Many people see pigeons as part of our natural wildlife and enjoy seeing and feeding them. Part of their appeal is that they can become very tame and will take food from your hand. Tens of thousands of people keep pigeons as pets or to race. As a company we do not believe in lethal control.

The following information should not necessarily be taken as absolute fact but more as general information.

A pair of adult pigeons can breed up to six times a year and will usually lay two eggs each time.
If food is readily available, the pigeons will continue to breed at this rate and numbers of birds in the flock will rise dramatically. If however, the food supply is reduced, the flock size will reduce.
Pigeons control their own numbers very effectively and a reduction in the food supply does not mean the birds will die of starvation, it just means that they will breed less often.
pigeons are descended from Rock Doves and interbreed with racing pigeons and pigeons from domestic pigeon lofts.
Colors  may vary considerably from blue-grey, through blues, reds, mottled patterns and charcoal to almost pure white.
The birds roost and nest on horizontal surfaces on buildings and other structures that provide a small amount of shelter. Balconies, flat roofs, ledges, loft spaces and empty buildings are often used if the birds have access.
Nests are constructed of twigs but can also contain rubbish such as pieces of plastic, they may even be built on or near the dead bodies of other pigeons.
Their natural food is grain and green vegetable matter but they will scavenge foodstuff available such as dropped takeaway foods.
Peak breeding season is between March and July but pigeons can breed all year round. Normally two eggs are laid with two-four broods each year. The eggs are incubated for 18-19 days and the hatched chicks (squabs) are fledged and leave the nest after 30-37 days.


Pigeons carry a range of diseases such as salmonellosis, tuberculosis and ornithosis. Whilst there is no direct evidence that the diseases have been passed from pigeons to humans, the risk can not be discounted. Because of their potential to contaminate food and spread disease their presence in and around food premises can not be tolerated.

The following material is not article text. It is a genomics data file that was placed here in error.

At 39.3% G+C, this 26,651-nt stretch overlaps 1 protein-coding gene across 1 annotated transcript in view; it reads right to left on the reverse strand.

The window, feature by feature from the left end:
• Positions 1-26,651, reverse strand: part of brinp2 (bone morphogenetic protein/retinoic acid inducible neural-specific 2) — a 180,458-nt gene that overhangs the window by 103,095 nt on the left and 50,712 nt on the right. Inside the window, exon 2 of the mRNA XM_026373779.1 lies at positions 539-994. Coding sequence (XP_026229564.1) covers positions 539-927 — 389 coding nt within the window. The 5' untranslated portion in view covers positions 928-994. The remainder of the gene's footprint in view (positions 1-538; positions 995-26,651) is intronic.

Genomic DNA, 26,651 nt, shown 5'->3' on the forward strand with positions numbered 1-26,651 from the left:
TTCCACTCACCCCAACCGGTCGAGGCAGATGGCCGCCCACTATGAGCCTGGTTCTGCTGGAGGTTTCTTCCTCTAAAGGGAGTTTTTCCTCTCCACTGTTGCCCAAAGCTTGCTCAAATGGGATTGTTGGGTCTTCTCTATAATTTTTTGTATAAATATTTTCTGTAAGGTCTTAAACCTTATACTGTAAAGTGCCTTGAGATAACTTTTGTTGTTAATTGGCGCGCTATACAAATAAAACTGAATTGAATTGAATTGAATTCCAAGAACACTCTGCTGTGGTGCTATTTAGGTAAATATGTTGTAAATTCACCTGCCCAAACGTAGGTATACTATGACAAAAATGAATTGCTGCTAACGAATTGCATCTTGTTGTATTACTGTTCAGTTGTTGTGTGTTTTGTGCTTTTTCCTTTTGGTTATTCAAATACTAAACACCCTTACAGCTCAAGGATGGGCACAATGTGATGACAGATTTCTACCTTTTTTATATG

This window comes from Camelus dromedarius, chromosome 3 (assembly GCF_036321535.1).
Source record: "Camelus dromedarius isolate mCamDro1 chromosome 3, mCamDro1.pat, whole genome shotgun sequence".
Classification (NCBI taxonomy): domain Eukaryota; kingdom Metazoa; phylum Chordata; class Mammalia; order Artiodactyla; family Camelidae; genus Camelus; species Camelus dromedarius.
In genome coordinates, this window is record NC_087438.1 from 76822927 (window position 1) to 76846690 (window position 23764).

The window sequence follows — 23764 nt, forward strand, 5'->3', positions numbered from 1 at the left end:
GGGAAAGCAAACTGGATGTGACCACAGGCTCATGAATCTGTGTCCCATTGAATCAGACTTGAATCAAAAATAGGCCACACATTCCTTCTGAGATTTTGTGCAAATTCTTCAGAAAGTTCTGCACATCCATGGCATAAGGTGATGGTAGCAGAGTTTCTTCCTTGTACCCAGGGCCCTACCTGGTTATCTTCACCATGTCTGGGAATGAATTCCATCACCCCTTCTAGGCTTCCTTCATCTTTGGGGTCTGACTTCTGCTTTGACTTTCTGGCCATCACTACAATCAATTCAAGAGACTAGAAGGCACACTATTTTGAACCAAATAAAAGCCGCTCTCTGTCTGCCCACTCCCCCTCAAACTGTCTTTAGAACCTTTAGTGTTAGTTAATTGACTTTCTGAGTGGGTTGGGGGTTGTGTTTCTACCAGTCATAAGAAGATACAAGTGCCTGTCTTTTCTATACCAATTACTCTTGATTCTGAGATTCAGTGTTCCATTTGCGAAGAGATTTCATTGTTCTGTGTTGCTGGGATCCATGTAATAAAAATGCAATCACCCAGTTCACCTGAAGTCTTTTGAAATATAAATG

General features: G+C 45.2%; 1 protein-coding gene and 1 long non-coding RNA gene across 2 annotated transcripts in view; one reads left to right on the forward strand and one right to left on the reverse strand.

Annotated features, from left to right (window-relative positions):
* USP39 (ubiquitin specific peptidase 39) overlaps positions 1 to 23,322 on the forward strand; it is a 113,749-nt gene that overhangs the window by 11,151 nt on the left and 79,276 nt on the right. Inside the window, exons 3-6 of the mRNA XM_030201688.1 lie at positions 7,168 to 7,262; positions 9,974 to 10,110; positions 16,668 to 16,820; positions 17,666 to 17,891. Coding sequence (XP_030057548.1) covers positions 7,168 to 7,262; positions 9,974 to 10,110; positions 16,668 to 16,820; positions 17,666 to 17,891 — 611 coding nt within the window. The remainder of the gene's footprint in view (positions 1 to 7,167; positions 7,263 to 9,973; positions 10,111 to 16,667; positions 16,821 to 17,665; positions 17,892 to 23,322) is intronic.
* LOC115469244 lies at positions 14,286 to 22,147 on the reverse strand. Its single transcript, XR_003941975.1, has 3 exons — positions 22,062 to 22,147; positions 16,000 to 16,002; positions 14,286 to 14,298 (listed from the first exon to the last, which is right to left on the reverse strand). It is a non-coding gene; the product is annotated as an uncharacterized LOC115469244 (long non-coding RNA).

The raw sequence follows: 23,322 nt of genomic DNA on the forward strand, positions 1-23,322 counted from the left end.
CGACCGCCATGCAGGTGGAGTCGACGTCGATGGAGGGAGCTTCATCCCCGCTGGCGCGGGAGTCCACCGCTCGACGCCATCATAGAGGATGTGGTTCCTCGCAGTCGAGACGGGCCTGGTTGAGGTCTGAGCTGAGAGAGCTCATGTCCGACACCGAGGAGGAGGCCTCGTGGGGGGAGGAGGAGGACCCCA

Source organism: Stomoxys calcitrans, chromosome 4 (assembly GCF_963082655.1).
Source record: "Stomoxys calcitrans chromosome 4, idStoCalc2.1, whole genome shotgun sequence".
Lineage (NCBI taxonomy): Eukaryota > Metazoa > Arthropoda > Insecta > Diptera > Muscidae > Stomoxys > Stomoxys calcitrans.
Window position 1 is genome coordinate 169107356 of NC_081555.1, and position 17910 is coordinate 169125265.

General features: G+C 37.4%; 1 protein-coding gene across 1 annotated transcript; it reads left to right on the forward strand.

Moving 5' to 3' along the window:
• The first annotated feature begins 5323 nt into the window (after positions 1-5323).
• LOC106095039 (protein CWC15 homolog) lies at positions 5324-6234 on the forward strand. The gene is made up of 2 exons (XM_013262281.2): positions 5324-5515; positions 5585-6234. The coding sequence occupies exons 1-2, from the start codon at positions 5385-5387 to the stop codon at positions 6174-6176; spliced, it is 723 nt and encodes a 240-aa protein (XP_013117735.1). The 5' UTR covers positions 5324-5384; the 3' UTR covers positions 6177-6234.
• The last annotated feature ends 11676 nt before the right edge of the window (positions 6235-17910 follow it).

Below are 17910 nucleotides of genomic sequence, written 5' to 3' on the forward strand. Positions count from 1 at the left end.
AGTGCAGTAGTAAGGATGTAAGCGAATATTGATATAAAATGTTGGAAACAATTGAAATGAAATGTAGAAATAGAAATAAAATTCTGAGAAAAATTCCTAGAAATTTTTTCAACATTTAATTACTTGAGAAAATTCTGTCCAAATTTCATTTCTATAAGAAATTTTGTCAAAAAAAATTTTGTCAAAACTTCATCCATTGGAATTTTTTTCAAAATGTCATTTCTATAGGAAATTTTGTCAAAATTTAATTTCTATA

Pigeon droppings, nesting materials and dead carcasses can contain a wide variety of mites and insects. These can infest areas where people live and can then cause skin irritation, disease or allergic reactions.

Damage to buildings:

Pigeon droppings are not only unsightly but can also cause long term damage to buildings.
Droppings, nesting materials and feathers can block gutters and rainwater pipes causing blockages and water damage.
Ladders and fire escapes coated in pigeon droppings become slippery and unsafe to use particularly in wet conditions.


Pigeon dropping and waste food left down for pigeons make pavements slippery, especially in wet weather. Startled pigeons may take flight suddenly and cause a hazard to road traffic

Feeding pigeons:

Pigeons are wild birds capable of finding their own food. Human food does not contain the ingredients that the birds require for good health. Feeding pigeons attracts them to areas that are not natural to them and exposes them to risks of injury. This is why you often see pigeons with feet and wing injuries. Feeding results in all year breeding that causes overcrowding. The birds become stressed and disease and parasites spread quickly within the flock Large flocks of pigeons can drive smaller birds away from feeding sites. The pigeons can also spread disease to other birds, reducing their populations. Waste food left down for pigeons can attract foxes, rats and mice.